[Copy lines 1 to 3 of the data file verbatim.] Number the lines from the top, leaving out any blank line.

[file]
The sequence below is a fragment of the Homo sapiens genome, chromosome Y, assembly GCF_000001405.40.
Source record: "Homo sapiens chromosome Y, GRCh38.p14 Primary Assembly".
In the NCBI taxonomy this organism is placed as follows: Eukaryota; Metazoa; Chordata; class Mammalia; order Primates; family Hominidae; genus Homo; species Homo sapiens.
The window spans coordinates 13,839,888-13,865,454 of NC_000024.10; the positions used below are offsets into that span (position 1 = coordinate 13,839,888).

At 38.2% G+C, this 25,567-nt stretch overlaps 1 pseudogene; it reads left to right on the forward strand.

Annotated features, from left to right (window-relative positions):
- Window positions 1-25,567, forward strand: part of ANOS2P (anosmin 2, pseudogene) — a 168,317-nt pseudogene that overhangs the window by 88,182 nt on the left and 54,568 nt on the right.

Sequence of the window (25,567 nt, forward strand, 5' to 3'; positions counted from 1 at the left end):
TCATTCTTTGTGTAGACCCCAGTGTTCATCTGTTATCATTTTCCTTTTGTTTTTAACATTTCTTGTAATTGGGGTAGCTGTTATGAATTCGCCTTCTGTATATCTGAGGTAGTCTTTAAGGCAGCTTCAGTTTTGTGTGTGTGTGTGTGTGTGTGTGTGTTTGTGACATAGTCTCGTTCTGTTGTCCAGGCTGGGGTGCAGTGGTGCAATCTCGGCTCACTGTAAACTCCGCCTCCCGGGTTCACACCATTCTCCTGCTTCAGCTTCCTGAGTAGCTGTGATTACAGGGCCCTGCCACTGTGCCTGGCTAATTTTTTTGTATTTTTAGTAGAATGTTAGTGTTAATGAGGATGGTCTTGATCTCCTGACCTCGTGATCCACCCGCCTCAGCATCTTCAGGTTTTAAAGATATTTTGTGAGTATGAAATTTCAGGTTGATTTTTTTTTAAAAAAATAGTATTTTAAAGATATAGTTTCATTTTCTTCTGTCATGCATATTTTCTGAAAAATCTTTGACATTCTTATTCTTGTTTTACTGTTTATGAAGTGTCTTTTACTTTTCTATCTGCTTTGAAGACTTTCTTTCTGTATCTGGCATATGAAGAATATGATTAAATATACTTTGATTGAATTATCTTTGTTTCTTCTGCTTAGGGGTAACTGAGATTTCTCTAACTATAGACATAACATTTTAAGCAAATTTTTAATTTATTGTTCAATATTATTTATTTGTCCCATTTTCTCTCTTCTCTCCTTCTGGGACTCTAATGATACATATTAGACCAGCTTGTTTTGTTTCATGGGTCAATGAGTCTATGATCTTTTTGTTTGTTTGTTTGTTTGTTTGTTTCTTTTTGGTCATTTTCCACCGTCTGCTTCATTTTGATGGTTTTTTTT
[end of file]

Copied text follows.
The sequence below is a fragment of the Homo sapiens genome, chromosome Y, assembly GCF_000001405.40.
Source record: "Homo sapiens chromosome Y, GRCh38.p14 Primary Assembly".
In the NCBI taxonomy this organism is placed as follows: Eukaryota; Metazoa; Chordata; class Mammalia; order Primates; family Hominidae; genus Homo; species Homo sapiens.